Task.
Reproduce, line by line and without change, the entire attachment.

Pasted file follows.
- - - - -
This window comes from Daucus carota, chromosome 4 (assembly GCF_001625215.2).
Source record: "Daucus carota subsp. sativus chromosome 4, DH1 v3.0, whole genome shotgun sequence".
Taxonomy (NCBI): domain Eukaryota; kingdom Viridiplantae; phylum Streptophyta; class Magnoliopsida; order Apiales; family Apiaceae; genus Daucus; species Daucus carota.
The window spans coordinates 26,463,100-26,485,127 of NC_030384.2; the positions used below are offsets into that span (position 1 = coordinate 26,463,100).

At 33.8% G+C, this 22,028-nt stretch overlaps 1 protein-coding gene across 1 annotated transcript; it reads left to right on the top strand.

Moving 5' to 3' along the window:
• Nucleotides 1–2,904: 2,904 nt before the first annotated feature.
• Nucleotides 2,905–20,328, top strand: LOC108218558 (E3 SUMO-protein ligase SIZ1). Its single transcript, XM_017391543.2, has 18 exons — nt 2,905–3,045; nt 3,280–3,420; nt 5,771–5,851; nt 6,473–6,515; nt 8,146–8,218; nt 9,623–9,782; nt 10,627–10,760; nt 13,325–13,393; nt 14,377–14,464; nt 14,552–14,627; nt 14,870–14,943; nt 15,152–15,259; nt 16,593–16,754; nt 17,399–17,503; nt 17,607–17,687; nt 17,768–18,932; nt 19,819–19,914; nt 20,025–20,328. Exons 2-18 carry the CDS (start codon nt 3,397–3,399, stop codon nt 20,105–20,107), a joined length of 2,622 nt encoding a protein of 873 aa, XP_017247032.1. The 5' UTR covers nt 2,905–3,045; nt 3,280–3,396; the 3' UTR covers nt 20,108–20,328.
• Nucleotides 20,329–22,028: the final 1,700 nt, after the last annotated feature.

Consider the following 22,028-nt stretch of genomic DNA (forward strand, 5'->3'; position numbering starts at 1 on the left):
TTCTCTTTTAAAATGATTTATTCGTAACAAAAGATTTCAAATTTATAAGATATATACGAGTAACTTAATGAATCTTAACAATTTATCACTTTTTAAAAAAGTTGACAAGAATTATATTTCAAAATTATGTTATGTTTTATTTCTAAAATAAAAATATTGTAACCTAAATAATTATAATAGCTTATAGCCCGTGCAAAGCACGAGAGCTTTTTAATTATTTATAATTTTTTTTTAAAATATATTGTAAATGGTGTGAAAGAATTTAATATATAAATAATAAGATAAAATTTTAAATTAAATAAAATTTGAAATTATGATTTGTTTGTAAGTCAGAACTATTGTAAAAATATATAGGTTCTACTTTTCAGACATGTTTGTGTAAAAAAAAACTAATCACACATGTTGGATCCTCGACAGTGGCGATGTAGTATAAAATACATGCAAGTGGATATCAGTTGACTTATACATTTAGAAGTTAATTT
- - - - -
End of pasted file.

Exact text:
This window comes from Daucus carota, chromosome 4 (assembly GCF_001625215.2).
Source record: "Daucus carota subsp. sativus chromosome 4, DH1 v3.0, whole genome shotgun sequence".
Taxonomy (NCBI): domain Eukaryota; kingdom Viridiplantae; phylum Streptophyta; class Magnoliopsida; order Apiales; family Apiaceae; genus Daucus; species Daucus carota.
The window spans coordinates 26,463,100-26,485,127 of NC_030384.2; the positions used below are offsets into that span (position 1 = coordinate 26,463,100).

At 33.8% G+C, this 22,028-nt stretch overlaps 1 protein-coding gene across 1 annotated transcript; it reads left to right on the top strand.

Moving 5' to 3' along the window:
• Nucleotides 1–2,904: 2,904 nt before the first annotated feature.
• Nucleotides 2,905–20,328, top strand: LOC108218558 (E3 SUMO-protein ligase SIZ1). Its single transcript, XM_017391543.2, has 18 exons — nt 2,905–3,045; nt 3,280–3,420; nt 5,771–5,851; nt 6,473–6,515; nt 8,146–8,218; nt 9,623–9,782; nt 10,627–10,760; nt 13,325–13,393; nt 14,377–14,464; nt 14,552–14,627; nt 14,870–14,943; nt 15,152–15,259; nt 16,593–16,754; nt 17,399–17,503; nt 17,607–17,687; nt 17,768–18,932; nt 19,819–19,914; nt 20,025–20,328. Exons 2-18 carry the CDS (start codon nt 3,397–3,399, stop codon nt 20,105–20,107), a joined length of 2,622 nt encoding a protein of 873 aa, XP_017247032.1. The 5' UTR covers nt 2,905–3,045; nt 3,280–3,396; the 3' UTR covers nt 20,108–20,328.
• Nucleotides 20,329–22,028: the final 1,700 nt, after the last annotated feature.

Consider the following 22,028-nt stretch of genomic DNA (forward strand, 5'->3'; position numbering starts at 1 on the left):
TTCTCTTTTAAAATGATTTATTCGTAACAAAAGATTTCAAATTTATAAGATATATACGAGTAACTTAATGAATCTTAACAATTTATCACTTTTTAAAAAAGTTGACAAGAATTATATTTCAAAATTATGTTATGTTTTATTTCTAAAATAAAAATATTGTAACCTAAATAATTATAATAGCTTATAGCCCGTGCAAAGCACGAGAGCTTTTTAATTATTTATAATTTTTTTTTAAAATATATTGTAAATGGTGTGAAAGAATTTAATATATAAATAATAAGATAAAATTTTAAATTAAATAAAATTTGAAATTATGATTTGTTTGTAAGTCAGAACTATTGTAAAAATATATAGGTTCTACTTTTCAGACATGTTTGTGTAAAAAAAAACTAATCACACATGTTGGATCCTCGACAGTGGCGATGTAGTATAAAATACATGCAAGTGGATATCAGTTGACTTATACATTTAGAAGTTAATTT